The general elections in India, the largest democracy in the world, are near completion. All political parties are waiting for the results for the 543-member Lok Sabha. Next weekend, the game of forming the government begins.
Lobbying for the position of Prime Minister is already under way by some senior leaders. In these elections, for the first time, both national parties have announced their Prime Ministerial candidates. While the Indian National Congress has announced the name of Dr. Manmohan Singh for a second successive term, the opposition Bharatiya Janata Party (BJP) has declared Lal Krishna Advani the ‘Prime Minister in Waiting’. Other than the Congress and the BJP, no other political party has sufficient national presence. In spite of this fact, there are many regional and small political parties whose leaders are daydreaming of becoming the Prime Minister of India.
In fact, since Choudhary Charan Singh and Chandrasekhar became Prime Ministers with the outside support of the Congress, the certainty that the person with the minimum 272 seats or the leader of the single largest party would become the Prime Minister, has vanished. Apart from that, since the leaders like H.D. Devegowda and I.K. Gujral became Prime Minister, almost every politician is of the view that in this game of numbers anybody can become Prime Minister.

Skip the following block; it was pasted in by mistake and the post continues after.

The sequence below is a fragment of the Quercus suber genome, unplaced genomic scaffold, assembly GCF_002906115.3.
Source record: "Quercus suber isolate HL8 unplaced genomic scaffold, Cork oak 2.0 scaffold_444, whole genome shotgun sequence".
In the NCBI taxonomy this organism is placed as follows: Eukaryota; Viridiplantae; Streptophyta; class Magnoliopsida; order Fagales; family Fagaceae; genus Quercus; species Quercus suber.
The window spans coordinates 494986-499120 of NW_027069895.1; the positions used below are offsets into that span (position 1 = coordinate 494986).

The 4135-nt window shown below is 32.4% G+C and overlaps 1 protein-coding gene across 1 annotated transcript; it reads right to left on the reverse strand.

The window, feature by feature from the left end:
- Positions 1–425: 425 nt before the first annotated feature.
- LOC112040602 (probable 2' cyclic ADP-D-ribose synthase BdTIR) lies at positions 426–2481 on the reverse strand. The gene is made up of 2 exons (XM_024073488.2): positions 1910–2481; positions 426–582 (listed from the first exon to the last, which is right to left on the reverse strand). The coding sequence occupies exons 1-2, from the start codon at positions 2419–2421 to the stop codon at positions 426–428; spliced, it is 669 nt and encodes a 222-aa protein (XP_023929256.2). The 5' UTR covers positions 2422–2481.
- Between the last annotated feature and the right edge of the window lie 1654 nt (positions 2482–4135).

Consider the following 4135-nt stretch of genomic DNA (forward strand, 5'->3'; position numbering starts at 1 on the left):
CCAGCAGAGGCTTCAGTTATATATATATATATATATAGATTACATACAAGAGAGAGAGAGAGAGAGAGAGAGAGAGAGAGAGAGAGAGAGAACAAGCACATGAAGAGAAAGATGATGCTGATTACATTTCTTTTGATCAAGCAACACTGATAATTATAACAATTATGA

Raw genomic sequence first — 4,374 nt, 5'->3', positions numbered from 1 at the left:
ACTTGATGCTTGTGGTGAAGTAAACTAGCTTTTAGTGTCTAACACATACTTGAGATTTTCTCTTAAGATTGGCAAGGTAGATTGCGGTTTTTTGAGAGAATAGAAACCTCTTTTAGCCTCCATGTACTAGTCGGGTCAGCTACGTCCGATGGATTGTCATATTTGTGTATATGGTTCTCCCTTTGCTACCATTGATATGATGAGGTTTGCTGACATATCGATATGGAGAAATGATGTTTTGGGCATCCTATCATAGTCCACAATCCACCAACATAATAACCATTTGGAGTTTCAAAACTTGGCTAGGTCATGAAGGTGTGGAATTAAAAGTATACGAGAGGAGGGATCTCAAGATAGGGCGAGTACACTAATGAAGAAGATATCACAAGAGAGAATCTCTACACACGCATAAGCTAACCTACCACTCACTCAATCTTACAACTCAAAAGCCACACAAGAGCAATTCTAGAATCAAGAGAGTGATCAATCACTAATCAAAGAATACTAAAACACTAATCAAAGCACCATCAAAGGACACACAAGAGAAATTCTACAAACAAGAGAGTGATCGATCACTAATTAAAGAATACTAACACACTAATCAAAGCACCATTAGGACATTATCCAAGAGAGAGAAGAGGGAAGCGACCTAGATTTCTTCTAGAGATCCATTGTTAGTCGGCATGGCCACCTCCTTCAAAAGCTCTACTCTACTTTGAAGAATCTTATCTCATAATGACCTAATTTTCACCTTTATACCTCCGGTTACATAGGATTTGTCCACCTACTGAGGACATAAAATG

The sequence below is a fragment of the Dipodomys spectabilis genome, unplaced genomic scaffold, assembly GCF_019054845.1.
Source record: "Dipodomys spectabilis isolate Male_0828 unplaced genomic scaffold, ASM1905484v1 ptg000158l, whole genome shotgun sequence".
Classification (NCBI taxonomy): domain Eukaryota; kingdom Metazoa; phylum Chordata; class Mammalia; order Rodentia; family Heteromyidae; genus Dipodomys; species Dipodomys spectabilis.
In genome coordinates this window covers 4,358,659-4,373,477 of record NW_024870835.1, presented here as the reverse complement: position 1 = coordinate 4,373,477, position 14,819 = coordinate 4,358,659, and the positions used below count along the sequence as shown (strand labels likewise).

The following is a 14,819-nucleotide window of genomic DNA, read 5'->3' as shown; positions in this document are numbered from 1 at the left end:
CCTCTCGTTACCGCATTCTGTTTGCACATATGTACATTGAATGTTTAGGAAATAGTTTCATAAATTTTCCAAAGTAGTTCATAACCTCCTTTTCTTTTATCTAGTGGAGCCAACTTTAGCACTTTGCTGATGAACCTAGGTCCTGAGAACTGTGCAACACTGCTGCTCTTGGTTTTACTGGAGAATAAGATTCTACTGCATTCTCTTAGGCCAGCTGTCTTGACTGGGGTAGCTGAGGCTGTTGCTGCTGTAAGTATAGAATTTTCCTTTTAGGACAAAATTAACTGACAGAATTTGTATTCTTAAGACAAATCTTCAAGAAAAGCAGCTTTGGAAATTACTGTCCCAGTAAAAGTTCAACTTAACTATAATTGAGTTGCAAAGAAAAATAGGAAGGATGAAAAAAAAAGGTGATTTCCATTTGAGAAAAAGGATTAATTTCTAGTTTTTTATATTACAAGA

Leaders of the Nationalist Congress Party (NCP), which has its base in Maharashtra, are projecting the name of the party chief Sharad Pawar for the post of Prime Minister, and Mayawati, the Chief Minister of Uttar Pradesh and the chief of Bahujan Samaj Party (BSP), is ‘marketing’ her candidature in her own style.
In the past few days, Congress President Sonia Gandhi said in a rally that ‘nowadays there is a fashion of everybody aspiring for the post of Prime Minister’. In fact only a leader like Sonia Gandhi has the right to say this thing because she is the only person in the history of Independent India who rejected the post of Prime Minister after the 2004 general elections in spite of being elected the leader of Parliament. By this sacrifice, on one hand she made her opponents speechless, on the other hand, she also proved that the main motive of politics is not just to capture the post of the Prime Minister. She made the greedy leaders think, by her action.
But BSP chief Mayawati’s style of politics and thinking is different. Instead of admiring the 2004 sacrifice of Sonia Gandhi; Mayawati is attacking her for the recent statement where Gandhi said ‘nowadays there is a fashion of everybody aspiring for the post of Prime Minister’.
Mayawati in her aggressive signature style said that if the ‘Tom, Dick and Harrys’ of every party can become Prime Minister, then why can’t an educated daughter of a dalit (Socially backward Caste)?
She is absolutely right. The country had its President and Deputy Prime Minister from the dalit community. Therefore, nobody should have a problem with a dalit becoming Prime Minister. Following this farsighted approach, the BSP has for the first time, declared its candidates on about 500 seats all over the country, except for Uttar Pradesh, where the party has no base.